EECS 183: Elementary Programming Concepts

University of Michigan

EECS 183 is an introductory course to computer science and programming, covering the basics of computing as well as problem-solving and algorithmic thinking.

Finish preparing for Exam 1

Here are some things you should do:

This Week (Sep. 25 - Sep. 29)

Week Monday Tuesday Wednesday Thursday Friday
Sep. 25 - Sep. 29

Lecture 7 and 8 CodeLab

Lecture 9 and 10 zyBooks

Lecture 9: Strings

Lab 4 Extension Deadline

Project 2 Extra Credit

Lecture 10: Pass by Reference Project 2 Due

Exam 1 Review, Sunday 10/1
CHEM 1800

Current Projects and Labs

Project 2
Due 9/29 8PM
Lab 5
Due evening of your lab at 11:59PM, with extension until 10/3
Lab 4
Due evening of your lab at 11:59PM, with extension until 9/26

Resources for Class

Fall 2022 Exams and Major Deadlines

Exam Dates
Project Deadlines

Project 1: September 15

Project 2: September 29

Project 3: October 20

Project 4: November 3

Final Project Core: November 20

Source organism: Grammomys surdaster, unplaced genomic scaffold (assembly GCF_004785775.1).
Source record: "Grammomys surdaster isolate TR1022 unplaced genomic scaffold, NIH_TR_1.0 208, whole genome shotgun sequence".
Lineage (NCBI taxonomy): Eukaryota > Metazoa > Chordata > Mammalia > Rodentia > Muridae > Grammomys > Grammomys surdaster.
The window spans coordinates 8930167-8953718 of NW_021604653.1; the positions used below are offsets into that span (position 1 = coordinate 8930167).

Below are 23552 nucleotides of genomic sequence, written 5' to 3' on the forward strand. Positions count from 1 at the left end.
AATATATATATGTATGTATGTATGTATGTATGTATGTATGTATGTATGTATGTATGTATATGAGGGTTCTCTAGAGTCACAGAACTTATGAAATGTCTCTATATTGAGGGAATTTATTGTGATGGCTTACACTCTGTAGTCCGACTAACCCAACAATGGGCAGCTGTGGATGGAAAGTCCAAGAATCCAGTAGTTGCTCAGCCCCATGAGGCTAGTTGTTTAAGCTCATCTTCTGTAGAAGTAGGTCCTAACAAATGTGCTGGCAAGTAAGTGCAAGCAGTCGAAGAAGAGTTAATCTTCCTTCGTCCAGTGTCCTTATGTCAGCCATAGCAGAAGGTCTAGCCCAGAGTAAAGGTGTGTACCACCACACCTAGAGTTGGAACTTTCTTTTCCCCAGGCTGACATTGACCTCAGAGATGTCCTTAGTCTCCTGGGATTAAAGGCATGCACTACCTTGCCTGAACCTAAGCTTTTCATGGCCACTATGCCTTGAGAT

Final Project Reach: December 6

Final Project Showcase: December 11

EECS 183 is an introductory course in computer programming for computer science majors and non-majors alike. Topics include control flow, introductory data structures, algorithms using selection and iteration, basic object-oriented programming, testing and debugging. We primarily use C++ as a programming language. There are no prerequisites. EECS 183 assumes no prior programming experience.

By the end of this course, a successful student will be able to:

  • Read a specification and translate it to a computer program
  • Follow a process of writing one small part of a program at a time
  • Comfortably use Visual Studio or XCode to write and debug code
  • Write test cases that test the full range of code functionality
  • Design an algorithm to generate a given output
  • Write functions using both pass by reference and pass by value parameters
  • Use file streams and standard streams to read input and write output
  • Write a class and successfully access private and public member variables
  • Run test inputs to a program and compare them to test outputs to verify a program works correctly
  • Format a program according to a style guide